05 Jun 2019

A low-cost, smartphone-linked spoilage sensor for meat and fish packaging could replace use-by dates, say academics from the Imperial College of Science Technology and Medicine. It's thought that this could help cut food waste for both consumers and supermarkets.

These new laboratory prototype sensors, developed at Imperial College London, cost two US cents each to make. Known as ‘paper-based electrical gas sensors’ (PEGS), they detect spoilage gases like ammonia and trimethylamine in meat and fish products.

The sensor data can be read by smartphones, so that people can hold their phone up to the packaging to see whether the food is safe to eat.

Dr Firat Güder's team at Imperial’s Department of Bioengineering, made the sensors by printing carbon electrodes onto readily available cellulose paper.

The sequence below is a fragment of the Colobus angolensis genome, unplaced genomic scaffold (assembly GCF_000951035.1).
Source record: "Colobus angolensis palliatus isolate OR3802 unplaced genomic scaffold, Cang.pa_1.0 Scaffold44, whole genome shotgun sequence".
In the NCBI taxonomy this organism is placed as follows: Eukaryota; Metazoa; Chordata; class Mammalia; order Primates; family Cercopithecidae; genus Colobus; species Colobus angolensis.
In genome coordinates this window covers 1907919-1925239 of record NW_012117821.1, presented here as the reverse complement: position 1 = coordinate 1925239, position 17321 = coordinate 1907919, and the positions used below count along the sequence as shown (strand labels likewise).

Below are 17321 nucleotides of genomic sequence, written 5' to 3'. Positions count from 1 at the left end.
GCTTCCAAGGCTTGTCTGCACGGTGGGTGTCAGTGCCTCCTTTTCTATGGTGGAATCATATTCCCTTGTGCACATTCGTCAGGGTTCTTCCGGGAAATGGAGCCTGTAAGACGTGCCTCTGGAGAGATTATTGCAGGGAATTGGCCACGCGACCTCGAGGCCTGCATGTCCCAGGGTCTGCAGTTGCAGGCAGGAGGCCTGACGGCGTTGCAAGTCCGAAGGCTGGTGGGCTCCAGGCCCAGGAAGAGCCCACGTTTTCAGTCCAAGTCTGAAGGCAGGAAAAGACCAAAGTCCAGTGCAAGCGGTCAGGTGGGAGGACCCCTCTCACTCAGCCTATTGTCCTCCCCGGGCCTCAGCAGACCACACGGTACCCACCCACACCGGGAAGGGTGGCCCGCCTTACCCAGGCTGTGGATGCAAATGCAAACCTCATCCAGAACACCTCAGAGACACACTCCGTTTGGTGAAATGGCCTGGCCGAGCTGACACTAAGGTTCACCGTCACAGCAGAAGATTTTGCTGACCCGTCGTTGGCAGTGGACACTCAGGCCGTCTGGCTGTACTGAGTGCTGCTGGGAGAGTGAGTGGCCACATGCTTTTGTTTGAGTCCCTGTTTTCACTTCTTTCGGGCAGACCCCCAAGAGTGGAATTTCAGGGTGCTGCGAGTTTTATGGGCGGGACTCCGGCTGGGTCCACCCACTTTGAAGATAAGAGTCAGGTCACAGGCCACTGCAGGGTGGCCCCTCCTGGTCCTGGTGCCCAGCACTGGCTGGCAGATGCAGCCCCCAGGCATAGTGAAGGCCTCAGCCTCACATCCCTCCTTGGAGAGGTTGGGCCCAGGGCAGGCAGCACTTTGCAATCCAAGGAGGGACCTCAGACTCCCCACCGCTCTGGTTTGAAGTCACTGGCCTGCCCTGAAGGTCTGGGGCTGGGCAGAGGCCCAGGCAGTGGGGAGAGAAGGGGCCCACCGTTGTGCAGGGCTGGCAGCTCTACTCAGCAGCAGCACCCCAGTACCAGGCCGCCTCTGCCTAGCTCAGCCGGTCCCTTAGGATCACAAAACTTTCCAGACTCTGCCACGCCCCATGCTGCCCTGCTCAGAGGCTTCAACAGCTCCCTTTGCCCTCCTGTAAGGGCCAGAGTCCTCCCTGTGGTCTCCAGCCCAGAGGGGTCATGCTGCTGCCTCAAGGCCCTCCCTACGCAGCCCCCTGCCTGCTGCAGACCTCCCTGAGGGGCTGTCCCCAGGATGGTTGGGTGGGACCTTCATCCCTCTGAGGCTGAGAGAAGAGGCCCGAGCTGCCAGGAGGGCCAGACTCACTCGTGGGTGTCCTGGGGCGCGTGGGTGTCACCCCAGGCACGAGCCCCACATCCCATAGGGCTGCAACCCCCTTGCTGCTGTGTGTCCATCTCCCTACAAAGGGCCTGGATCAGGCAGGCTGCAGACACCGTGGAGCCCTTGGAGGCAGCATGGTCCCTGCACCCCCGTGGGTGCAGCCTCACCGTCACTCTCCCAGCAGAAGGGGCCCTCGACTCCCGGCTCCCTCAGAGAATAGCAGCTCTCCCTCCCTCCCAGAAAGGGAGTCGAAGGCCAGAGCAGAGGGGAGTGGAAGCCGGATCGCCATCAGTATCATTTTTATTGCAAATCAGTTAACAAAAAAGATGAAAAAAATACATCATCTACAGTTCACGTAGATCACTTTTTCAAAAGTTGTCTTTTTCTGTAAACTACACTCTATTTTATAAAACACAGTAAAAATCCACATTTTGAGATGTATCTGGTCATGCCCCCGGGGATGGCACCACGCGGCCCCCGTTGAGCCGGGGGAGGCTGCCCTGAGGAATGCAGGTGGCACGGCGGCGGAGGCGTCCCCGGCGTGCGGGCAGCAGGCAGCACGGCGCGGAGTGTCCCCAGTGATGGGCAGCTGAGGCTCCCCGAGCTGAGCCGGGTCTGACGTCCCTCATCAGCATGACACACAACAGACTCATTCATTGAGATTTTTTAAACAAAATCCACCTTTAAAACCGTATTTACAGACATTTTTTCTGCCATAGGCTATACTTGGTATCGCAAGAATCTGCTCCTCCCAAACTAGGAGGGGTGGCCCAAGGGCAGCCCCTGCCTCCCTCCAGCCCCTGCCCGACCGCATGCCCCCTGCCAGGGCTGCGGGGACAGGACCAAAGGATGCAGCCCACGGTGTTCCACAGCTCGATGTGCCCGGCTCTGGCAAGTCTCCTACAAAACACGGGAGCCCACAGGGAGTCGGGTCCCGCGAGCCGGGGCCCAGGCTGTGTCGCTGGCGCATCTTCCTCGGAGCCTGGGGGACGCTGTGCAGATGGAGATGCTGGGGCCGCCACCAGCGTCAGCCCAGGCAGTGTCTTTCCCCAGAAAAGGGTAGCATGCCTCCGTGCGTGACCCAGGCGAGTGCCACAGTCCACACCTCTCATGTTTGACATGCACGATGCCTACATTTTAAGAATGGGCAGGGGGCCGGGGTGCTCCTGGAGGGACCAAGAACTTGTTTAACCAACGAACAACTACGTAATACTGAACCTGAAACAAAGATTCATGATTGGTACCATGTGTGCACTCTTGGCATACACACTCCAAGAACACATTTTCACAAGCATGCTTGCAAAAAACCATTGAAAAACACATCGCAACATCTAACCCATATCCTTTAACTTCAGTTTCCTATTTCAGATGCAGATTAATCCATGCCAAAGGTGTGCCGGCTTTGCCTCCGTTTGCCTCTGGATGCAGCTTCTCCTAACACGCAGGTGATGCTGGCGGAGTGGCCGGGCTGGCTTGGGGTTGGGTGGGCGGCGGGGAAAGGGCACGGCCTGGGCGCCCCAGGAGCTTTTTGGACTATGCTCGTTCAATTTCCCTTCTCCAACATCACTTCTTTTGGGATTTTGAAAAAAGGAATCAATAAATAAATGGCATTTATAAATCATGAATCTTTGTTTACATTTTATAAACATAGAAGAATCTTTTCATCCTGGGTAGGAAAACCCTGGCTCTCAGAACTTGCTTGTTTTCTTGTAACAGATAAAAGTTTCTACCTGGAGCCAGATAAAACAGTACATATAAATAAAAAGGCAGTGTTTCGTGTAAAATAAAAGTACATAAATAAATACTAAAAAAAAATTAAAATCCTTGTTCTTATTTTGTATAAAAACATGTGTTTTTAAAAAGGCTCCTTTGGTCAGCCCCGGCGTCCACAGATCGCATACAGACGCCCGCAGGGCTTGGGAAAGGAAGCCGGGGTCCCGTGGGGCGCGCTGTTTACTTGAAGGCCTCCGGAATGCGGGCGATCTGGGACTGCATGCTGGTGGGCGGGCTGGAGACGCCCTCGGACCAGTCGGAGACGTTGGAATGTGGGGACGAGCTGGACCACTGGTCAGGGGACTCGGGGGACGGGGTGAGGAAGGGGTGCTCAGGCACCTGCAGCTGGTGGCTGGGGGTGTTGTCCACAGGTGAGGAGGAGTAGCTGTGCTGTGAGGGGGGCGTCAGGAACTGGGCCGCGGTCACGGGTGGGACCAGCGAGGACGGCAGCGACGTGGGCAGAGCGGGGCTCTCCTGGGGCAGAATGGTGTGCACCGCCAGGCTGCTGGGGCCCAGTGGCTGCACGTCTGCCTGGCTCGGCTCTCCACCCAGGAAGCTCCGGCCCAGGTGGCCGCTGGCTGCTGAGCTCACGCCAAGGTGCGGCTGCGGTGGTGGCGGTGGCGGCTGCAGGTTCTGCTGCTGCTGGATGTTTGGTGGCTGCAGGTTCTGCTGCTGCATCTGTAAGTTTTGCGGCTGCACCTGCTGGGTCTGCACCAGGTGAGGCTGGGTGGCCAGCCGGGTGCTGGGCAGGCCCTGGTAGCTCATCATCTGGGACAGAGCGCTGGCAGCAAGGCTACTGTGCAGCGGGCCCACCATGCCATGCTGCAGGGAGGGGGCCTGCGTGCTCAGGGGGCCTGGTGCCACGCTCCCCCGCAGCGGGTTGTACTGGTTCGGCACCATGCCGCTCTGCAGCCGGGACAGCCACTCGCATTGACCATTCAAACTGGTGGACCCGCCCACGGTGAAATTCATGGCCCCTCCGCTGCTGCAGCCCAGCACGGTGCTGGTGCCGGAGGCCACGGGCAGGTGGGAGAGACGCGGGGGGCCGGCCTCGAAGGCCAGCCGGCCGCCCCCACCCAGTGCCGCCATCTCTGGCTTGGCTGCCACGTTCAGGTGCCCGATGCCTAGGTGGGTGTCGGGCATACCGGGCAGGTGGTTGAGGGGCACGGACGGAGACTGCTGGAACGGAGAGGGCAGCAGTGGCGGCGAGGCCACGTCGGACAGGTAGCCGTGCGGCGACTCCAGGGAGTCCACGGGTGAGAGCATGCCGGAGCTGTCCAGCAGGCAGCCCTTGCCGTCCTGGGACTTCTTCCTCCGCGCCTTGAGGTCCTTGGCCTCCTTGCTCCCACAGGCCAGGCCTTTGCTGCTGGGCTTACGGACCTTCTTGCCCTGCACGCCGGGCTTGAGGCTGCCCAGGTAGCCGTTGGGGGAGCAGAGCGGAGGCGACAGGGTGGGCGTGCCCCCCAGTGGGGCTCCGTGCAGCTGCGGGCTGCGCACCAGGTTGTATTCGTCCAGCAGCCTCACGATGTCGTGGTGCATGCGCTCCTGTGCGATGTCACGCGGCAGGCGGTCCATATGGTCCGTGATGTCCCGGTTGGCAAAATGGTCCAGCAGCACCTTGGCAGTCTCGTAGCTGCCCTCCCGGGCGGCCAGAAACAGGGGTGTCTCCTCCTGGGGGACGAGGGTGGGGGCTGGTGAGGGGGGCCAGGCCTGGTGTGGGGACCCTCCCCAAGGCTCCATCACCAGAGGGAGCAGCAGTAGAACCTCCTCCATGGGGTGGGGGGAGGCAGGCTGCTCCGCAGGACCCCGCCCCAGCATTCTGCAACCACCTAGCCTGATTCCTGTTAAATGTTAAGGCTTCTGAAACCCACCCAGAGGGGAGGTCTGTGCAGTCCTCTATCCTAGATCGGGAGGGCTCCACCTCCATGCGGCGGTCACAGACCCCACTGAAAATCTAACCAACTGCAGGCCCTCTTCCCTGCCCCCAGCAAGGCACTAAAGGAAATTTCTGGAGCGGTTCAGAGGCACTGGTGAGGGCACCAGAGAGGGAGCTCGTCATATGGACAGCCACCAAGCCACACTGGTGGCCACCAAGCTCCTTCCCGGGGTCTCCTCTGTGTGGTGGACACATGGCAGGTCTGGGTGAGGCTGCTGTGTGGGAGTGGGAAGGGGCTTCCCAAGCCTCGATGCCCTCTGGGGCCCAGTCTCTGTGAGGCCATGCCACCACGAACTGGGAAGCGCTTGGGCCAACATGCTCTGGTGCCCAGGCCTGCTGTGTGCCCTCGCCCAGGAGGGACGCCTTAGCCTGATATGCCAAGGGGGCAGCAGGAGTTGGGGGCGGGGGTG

The materials are biodegradable and nontoxic, so they don’t harm the environment and are safe to use in food packaging. The sensors are combined with ‘near field communication (NFC)’ tags – a series of microchips that can be read by nearby mobile devices.

Dr Güder said: “Although they’re designed to keep us safe, use-by dates can lead to edible food being thrown away. In fact, use-by dates are not completely reliable in terms of safety as people often get sick from foodborne diseases due to poor storage, even when an item is within its use-by.

“Citizens want to be confident that their food is safe to eat, and to avoid throwing food away unnecessarily because they aren’t able to judge its safety. These sensors are cheap enough that we hope supermarkets could use them within three years.

It's estimated that 60% of the food we throw away each year is safe to eat. Imperial academics hope their innovation will help reduce that number and reduce food waste.